What advice would you give to someone who is considering coming out but is fearful of doing so?
If you’re thinking of coming out and don’t feel safe or sure about how to do that, think about finding a psychotherapist. … Each person’s story is unique, and each situation is unique and needs to be understood and respected. You might need time to talk about it in a safe, confidential way before you can even think about taking that first step.
Each person … needs to be supported in ways that are designed for that particular person’s situation and reflect the realities of that person’s history, family and friends, cultural background and their goals for themselves. Psychotherapists with experience in working with folks in the LGBTQI+ community can help with each of these aspects of thinking about coming out.
Do you believe there’s any particular subset of the community who has a more difficult road ahead in terms of acceptance?
Folks who identify as transgender—which includes people who are gender non-binary, gender-fluid or use other identifiers—have often found less welcoming and even unsafe environments. That reality is changing, but much too slowly.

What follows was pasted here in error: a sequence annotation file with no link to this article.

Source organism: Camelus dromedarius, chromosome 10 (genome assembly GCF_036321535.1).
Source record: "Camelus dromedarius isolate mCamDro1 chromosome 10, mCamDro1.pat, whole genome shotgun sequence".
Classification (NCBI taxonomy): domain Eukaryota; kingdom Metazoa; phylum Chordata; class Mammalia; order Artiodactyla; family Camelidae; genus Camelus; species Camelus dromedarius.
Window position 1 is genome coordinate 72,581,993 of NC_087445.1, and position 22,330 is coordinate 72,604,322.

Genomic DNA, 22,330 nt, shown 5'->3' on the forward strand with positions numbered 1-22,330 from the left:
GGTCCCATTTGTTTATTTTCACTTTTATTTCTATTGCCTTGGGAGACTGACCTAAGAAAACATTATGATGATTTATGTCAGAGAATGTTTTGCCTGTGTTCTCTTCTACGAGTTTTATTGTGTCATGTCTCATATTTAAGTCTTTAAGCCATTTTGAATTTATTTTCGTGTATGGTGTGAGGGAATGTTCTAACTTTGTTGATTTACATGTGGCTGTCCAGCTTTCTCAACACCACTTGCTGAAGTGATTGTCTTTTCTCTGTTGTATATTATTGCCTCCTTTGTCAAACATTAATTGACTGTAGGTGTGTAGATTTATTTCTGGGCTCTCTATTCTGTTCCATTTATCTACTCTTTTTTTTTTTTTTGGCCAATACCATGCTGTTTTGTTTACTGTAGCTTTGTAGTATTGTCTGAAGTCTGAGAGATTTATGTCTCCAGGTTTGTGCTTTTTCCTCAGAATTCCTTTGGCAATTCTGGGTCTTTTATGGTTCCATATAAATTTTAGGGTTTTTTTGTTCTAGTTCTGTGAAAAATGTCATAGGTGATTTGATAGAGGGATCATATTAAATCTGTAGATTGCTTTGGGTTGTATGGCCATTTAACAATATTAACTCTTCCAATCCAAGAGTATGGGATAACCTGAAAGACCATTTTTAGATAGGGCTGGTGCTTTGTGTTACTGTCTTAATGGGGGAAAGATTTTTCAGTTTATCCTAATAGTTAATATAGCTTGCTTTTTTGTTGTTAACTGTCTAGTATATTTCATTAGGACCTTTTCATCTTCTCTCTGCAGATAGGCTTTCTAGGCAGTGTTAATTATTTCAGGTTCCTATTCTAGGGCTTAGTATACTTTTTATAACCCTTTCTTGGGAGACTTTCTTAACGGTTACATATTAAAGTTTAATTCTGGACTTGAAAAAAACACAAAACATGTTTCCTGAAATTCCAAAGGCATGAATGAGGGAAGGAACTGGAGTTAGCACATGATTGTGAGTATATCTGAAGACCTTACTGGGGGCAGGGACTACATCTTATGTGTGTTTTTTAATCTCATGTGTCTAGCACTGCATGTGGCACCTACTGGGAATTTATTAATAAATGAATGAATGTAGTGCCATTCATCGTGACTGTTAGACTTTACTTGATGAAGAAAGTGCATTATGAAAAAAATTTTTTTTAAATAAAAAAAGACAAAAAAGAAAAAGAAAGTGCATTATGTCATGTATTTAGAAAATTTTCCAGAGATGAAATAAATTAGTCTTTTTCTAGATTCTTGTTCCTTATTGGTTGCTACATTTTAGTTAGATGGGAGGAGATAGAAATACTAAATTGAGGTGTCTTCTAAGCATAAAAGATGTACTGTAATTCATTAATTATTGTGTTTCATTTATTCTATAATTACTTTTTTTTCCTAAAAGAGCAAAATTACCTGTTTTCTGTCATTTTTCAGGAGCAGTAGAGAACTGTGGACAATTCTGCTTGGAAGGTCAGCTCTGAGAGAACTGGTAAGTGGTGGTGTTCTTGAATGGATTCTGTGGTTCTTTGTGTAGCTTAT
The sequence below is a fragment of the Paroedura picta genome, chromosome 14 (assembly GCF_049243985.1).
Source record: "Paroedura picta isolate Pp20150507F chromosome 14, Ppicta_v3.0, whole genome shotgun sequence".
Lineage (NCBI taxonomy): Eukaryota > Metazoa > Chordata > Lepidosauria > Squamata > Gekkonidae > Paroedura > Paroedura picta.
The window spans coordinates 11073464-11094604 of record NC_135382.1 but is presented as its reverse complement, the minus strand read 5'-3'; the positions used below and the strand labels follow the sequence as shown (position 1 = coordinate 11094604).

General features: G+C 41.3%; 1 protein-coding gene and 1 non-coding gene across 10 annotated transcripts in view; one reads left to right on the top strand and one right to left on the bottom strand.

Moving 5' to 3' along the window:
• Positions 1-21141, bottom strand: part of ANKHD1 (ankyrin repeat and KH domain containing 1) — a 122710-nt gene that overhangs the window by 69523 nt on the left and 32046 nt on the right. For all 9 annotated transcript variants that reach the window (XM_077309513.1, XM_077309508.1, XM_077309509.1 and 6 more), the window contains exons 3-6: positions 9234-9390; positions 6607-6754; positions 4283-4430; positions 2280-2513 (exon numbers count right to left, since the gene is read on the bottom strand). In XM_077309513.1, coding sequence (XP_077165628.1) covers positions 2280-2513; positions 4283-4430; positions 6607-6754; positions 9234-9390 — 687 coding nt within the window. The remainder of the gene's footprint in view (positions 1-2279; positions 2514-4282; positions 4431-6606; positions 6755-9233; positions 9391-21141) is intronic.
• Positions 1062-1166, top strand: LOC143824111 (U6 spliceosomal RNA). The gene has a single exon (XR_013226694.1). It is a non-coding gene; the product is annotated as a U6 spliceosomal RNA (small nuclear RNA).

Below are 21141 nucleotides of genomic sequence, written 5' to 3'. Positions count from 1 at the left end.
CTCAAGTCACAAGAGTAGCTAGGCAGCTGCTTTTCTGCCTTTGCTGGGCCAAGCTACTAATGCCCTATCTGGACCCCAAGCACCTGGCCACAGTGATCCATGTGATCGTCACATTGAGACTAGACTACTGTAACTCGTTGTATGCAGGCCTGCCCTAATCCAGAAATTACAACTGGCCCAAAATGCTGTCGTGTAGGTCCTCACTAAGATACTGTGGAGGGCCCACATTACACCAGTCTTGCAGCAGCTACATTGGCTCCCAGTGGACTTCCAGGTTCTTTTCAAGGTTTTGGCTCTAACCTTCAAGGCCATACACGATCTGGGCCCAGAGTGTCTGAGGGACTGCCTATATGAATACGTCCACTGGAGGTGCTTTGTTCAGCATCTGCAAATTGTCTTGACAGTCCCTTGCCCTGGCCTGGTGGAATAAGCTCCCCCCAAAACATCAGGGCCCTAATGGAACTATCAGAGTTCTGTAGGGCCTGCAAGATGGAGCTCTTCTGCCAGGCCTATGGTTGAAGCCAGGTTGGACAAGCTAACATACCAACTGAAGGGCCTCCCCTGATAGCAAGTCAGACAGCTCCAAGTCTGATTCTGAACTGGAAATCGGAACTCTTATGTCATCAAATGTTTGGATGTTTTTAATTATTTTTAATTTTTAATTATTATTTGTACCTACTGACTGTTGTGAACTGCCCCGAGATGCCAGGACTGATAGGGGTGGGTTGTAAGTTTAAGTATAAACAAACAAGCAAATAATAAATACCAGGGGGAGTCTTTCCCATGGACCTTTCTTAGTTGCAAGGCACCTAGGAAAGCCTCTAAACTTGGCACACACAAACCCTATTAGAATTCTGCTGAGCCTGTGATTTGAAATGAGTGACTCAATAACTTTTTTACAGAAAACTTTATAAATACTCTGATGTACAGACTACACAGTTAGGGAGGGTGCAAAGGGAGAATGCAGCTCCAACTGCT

What have you observed in working with members of the community who were not accepted when coming out?
I’ve worked with very many folks whose family and/or friends have not been accepting of their coming out. … That’s a deeply painful experience, and it’s often a reason why folks want to first … find a psychotherapist to talk with.
While each person’s situation is specific to them and needs to be respected as unique, it often can be relieving for that person to be able to find someone safe and confidential to talk with. … The therapist often can help each person feel safe to talk and to think about what may best fit their situation—both in terms of dealing with what might be hurt, anger and grief—and then, over time, in terms of feeling supported in building a more gratifying and nurturing life.
What makes Chicago a special place for the LGBTQI+ community?